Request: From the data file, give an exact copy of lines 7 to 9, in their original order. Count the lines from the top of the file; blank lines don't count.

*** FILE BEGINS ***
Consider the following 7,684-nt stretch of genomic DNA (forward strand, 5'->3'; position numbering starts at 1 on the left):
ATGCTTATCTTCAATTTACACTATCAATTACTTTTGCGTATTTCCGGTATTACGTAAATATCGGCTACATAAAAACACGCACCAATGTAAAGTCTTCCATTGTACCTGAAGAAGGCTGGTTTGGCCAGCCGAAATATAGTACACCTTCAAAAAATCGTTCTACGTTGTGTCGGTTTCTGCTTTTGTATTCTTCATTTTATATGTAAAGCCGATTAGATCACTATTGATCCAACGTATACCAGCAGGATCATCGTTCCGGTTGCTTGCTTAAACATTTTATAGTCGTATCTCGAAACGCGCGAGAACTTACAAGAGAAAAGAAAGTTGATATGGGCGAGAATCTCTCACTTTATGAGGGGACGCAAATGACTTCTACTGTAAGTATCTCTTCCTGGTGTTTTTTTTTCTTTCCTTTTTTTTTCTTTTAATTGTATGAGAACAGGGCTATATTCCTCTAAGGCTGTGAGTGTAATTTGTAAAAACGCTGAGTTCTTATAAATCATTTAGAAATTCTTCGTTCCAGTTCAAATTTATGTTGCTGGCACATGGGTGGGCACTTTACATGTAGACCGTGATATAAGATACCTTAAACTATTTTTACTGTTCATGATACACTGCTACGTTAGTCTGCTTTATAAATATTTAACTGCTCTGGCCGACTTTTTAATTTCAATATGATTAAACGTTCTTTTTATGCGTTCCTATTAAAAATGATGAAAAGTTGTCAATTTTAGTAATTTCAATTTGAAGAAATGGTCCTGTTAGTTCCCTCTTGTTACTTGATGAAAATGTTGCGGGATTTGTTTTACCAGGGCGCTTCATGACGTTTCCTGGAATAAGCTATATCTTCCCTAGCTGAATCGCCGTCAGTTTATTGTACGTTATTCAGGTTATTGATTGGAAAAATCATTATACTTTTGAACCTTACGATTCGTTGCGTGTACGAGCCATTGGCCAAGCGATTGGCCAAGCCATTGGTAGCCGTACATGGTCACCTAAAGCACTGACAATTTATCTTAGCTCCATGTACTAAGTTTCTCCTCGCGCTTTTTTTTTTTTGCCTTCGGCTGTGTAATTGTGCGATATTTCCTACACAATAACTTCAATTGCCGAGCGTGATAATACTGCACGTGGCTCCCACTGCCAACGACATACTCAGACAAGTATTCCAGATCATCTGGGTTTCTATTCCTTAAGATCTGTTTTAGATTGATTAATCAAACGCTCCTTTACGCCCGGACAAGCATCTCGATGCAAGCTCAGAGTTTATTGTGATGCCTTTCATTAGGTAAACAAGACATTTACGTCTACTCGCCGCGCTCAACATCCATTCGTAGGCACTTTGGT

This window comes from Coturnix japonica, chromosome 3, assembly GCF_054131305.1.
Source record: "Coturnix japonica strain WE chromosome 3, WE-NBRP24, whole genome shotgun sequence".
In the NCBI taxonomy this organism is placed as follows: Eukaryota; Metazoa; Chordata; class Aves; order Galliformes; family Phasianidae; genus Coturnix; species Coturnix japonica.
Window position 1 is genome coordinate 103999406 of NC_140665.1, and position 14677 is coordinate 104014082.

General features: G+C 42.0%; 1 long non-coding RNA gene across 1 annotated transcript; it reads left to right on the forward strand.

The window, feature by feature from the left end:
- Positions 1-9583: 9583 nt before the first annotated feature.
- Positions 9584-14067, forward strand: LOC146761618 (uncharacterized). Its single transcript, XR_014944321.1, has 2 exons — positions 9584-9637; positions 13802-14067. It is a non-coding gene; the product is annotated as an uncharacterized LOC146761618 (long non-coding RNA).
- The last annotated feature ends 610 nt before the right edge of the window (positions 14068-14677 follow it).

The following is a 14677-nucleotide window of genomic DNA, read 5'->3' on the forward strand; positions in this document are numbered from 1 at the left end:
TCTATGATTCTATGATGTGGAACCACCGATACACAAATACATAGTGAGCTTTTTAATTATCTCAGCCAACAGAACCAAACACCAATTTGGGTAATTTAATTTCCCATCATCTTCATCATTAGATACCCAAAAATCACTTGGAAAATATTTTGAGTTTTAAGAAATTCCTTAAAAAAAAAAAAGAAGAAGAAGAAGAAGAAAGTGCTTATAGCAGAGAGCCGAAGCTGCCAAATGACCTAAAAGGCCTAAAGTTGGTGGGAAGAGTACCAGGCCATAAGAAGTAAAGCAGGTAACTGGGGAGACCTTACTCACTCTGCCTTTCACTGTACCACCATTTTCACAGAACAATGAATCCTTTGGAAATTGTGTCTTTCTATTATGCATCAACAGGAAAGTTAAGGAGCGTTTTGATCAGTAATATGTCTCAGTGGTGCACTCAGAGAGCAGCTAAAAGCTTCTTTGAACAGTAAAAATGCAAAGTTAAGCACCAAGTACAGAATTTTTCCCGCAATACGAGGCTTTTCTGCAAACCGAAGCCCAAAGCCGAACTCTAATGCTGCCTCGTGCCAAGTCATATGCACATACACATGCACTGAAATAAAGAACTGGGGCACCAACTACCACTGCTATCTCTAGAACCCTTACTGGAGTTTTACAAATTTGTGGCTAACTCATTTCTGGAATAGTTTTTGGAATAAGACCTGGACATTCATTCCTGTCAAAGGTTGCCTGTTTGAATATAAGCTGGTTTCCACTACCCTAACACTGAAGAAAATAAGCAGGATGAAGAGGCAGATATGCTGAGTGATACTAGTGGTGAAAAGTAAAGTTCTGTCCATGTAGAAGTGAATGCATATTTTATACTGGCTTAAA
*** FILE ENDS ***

General features: G+C 42.0%; 1 long non-coding RNA gene across 1 annotated transcript; it reads left to right on the forward strand.

The window, feature by feature from the left end:
- Positions 1-9583: 9583 nt before the first annotated feature.